*Content Note: mentions of domestic violence and violence against women
Literature has always held a special power. It provides insights on cultures and history, voices to those with stories and resources to those in search of information. As a first-generation Canadian of Indo-Caribbean heritage, books about my people have helped me gain a significant understanding of them—particularly the obstacles and trauma they have faced.
While I’ve always been eager to pick up a new book by an Indo-Caribbean author, the trends of trauma in our stories, specifically the trauma faced by women, have left me with feelings of anguish. Books such as “Secrets We Kept: Three Women of Trinidad” by Krystal A. Sital and “Trauma: A Collection of Short Stories” by Elizabeth Jaikaran are specifically about the abuse Indo-Caribbean women have faced.
Things such as domestic violence, rape and alcoholism are carefully explored in the narratives of these books. What hurts most is that these stories are taken from the real lives of women in both author’s families. These women exist. Their stories are real and they have lived through each of the brutal events that are described.
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After reading each book, I found myself needing to pause and reflect. I have been privileged to not face these things in my own life, but understanding that this is a reality for many women in my community lingers in my mind. I try to put myself in their shoes, try to imagine what would provoke a man to treat a woman in the ways I read about. I think about how these mothers put on brave faces to protect their children, how they powered through each day, carrying the weight of their pain and kept living despite the fear of another beating. They were all expected to be docile, silent and continue their duties as if all of these events were normal. These things stayed behind closed doors for decades.
I’ve tried to look at things from the male perspective as well. Indo-Caribbean men often hold such a negative reputation of being alcoholics and abusers. I recall hearing these things even in my own family. To someone who isn’t familiar with Indo-Caribbean culture, reading some of these stories might further imprint these stereotypes and give the impression this is what all of our men are like.
[Read Related: Indo-Caribbean Author Krystal Sital Gets Personal in ‘Secrets We Kept’]
In “The Swinging Bridge” by Ramabai Espinet and “No Pain Like This Body” by Harold Sonny Ladoo, the characters also deal with abuse in their childhood at the hands of their fathers. Again, the abuse often took place under the influence of alcohol. While these were fictional stories, some events were based on reality. It felt like another strike against our men, another tale that described more negative behavior.
I had to understand that despite the uneasiness these stories brought me, the fact that these experiences had made it into books was a win for every woman that has ever faced abuse and mistreatment. Topics surrounding women’s oppression are taboo for decades, swept under the rug and treated as if they never existed. Bringing them to light is more important than ever and literature continues to hold space for this.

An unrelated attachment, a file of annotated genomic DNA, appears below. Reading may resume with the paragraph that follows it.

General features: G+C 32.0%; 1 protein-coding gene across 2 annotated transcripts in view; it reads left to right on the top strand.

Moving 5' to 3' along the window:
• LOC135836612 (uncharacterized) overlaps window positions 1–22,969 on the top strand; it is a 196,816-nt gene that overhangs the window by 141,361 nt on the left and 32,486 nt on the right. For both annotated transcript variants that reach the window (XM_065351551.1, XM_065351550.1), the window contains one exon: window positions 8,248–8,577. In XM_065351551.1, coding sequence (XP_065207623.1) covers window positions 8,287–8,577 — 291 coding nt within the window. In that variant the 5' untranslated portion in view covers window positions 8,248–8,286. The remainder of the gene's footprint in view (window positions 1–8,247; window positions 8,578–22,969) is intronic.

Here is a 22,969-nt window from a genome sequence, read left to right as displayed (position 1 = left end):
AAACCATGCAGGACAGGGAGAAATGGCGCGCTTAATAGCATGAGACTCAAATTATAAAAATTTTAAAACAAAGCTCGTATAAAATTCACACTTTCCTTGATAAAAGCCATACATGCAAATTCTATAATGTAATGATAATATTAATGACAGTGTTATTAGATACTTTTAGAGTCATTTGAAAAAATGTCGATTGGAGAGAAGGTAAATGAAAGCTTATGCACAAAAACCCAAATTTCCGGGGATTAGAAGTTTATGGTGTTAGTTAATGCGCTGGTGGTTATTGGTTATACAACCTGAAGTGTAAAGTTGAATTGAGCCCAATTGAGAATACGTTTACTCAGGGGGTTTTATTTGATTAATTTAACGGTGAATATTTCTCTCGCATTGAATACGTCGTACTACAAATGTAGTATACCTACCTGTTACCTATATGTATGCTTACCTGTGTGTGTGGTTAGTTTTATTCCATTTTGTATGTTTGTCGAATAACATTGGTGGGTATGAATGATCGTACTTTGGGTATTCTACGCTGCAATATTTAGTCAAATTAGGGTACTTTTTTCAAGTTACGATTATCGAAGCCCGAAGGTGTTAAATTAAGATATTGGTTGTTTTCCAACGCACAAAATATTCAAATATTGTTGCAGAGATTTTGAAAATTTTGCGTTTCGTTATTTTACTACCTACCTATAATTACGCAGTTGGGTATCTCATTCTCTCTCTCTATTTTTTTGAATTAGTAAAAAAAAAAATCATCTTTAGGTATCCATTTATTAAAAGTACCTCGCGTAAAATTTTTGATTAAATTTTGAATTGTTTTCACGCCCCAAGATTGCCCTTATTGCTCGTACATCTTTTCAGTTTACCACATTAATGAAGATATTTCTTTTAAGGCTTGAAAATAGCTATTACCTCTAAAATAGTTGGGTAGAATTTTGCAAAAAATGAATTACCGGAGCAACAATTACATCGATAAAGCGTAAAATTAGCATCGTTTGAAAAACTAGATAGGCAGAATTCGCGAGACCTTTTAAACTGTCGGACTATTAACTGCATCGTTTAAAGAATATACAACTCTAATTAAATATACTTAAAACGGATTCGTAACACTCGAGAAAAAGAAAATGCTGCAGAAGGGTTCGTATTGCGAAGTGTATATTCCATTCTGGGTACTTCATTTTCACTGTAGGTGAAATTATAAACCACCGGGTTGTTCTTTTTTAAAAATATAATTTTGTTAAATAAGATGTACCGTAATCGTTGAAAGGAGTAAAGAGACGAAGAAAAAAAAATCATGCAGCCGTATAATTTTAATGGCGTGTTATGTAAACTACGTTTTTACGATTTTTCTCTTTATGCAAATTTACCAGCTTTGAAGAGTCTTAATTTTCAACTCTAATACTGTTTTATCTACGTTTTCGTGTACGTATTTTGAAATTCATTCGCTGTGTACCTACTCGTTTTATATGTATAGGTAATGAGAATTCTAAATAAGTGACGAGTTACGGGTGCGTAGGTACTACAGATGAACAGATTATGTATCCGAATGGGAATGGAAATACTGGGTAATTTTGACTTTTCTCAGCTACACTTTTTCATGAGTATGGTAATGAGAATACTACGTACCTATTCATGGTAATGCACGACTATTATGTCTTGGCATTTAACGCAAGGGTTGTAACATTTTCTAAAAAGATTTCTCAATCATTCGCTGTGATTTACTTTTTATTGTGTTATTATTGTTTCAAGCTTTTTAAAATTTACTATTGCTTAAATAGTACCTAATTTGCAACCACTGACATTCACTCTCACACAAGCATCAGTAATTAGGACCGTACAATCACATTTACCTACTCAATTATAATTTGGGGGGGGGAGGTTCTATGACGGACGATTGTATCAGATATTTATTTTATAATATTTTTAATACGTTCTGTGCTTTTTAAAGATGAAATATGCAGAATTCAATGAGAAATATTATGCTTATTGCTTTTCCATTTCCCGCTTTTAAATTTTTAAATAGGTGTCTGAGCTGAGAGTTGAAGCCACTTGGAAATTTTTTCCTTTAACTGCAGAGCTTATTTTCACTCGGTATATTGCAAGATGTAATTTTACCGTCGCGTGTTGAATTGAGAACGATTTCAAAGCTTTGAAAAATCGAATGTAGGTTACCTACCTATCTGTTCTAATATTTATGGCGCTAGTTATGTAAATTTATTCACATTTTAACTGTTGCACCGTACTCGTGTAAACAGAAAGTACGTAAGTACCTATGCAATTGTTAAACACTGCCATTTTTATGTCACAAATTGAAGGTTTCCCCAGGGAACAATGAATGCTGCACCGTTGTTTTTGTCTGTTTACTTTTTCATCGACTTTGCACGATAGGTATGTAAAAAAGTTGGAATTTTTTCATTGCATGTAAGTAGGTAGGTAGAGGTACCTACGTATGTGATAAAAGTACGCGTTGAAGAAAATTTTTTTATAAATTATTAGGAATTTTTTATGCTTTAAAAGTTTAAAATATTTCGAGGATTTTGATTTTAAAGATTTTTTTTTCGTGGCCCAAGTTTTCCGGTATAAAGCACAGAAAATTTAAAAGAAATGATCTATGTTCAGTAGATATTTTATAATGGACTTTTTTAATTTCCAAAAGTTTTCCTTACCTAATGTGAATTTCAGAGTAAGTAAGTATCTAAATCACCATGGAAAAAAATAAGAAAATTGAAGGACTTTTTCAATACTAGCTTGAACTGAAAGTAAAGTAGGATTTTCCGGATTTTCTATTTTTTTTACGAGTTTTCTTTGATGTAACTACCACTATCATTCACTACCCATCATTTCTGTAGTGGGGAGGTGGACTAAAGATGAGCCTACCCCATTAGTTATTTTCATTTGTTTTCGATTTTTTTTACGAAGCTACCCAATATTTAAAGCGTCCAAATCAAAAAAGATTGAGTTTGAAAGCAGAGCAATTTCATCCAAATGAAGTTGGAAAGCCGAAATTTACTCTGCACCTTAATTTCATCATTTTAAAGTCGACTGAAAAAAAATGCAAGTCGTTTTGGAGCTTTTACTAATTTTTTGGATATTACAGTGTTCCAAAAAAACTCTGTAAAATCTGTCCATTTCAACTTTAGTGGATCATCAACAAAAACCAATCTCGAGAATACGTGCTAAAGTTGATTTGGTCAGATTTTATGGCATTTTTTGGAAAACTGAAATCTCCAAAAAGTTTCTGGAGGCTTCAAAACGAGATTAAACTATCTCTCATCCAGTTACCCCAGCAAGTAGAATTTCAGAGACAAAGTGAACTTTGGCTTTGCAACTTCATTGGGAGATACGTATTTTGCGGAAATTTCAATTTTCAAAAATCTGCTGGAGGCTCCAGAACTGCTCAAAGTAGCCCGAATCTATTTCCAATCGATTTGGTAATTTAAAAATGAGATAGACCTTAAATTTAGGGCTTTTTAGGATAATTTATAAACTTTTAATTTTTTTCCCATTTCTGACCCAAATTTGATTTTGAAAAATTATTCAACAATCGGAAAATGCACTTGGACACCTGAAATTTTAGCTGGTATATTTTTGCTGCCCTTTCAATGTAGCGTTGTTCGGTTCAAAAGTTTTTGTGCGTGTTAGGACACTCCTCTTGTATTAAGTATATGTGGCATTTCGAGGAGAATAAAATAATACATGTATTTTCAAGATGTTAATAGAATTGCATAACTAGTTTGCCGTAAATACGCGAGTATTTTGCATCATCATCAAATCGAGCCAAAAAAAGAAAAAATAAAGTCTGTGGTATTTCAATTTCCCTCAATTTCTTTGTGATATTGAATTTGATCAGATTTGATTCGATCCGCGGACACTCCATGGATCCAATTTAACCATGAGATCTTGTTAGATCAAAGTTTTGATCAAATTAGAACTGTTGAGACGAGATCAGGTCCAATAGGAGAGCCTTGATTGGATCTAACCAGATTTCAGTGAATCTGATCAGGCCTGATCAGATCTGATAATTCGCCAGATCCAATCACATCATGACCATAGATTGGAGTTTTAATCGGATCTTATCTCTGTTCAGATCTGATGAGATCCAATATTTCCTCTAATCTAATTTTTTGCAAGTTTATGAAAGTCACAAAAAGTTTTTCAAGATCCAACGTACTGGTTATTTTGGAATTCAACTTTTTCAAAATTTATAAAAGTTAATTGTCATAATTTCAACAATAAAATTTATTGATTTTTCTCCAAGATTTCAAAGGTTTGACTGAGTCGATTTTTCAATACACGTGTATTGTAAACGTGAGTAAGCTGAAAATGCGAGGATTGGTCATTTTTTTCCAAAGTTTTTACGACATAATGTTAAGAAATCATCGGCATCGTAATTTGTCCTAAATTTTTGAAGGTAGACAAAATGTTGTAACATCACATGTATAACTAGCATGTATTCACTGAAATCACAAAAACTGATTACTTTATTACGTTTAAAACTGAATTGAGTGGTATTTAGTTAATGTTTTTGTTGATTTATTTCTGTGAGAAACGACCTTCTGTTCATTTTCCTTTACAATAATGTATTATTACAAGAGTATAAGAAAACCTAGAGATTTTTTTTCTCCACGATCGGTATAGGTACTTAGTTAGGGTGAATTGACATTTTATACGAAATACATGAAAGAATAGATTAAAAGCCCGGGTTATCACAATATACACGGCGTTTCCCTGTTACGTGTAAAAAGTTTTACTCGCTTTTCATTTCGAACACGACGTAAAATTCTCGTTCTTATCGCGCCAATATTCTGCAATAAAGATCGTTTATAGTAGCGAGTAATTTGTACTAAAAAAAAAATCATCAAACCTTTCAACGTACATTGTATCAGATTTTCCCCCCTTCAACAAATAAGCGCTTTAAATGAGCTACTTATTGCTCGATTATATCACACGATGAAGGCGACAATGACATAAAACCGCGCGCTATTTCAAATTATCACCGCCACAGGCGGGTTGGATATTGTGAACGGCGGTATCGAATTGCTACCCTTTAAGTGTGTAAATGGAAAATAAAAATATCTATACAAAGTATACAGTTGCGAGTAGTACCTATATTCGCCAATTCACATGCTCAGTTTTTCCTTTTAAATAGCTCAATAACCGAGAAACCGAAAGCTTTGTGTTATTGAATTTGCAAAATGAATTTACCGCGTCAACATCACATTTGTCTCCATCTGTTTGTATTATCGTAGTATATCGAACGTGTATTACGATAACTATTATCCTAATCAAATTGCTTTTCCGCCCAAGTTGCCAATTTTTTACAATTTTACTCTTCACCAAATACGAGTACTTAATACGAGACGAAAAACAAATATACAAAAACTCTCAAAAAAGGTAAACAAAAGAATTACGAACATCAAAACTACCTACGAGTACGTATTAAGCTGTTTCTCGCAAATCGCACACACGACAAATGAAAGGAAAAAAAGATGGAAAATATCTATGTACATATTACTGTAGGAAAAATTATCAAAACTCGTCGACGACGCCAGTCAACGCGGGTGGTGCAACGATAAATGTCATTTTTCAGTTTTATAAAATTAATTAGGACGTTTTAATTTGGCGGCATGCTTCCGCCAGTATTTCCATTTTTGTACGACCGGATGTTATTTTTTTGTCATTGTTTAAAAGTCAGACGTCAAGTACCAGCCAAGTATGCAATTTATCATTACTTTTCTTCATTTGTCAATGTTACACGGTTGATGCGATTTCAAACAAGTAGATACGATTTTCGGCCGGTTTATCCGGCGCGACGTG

We can share books, speak about them, write about them and continue sending their messages into different streams. We can raise awareness and allow our communities to address trauma and facilitate healing. I imagine these authors had similar goals in mind when choosing to tell the stories they did.
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While the books I read have given me a look into Indo-Caribbean trauma, I still don’t have all the answers. I can’t understand what could possibly provoke someone to become so angry that they turn violent. I don’t understand what would make a man want to hurt his wife, daughter or even a random woman on the street. I’ve yet to read something that gives me the perspective of an abuser or former abuser, but I feel this is a missing piece to the puzzle. We need that side of the story in order to create real change and do better in the future. Negative behavior stems from somewhere and perhaps that’s a different set of trauma that certain men have yet to release.
[Read Related: 3 Indo-Caribbean Mental Health Counselors Talk About Community’s Stigma]
Until such time, I commend every author and person who has had the courage to share their stories. We can’t deny that trauma and abuse plague our community and it’s only natural it would bleed into our stories. As the younger generation, it’s important we understand where these stories stem from and why. It’s important we sympathize with our mothers, aunts and grandmothers, and give them the comfort and space to share their experience. I’m confident that through books like “Secrets We Kept and Trauma,” Indo-Caribbean women have been inspired to have conversations and go to places they may not have dared to.
While I continue to grieve for the lionhearted souls in my books, their braved pains certainly haven’t gone unnoticed. Their voices have helped us strive for brighter days and improve the future based on the faults of the past. I am indebted to my foremothers and thankful that the power of literature has continued to shine.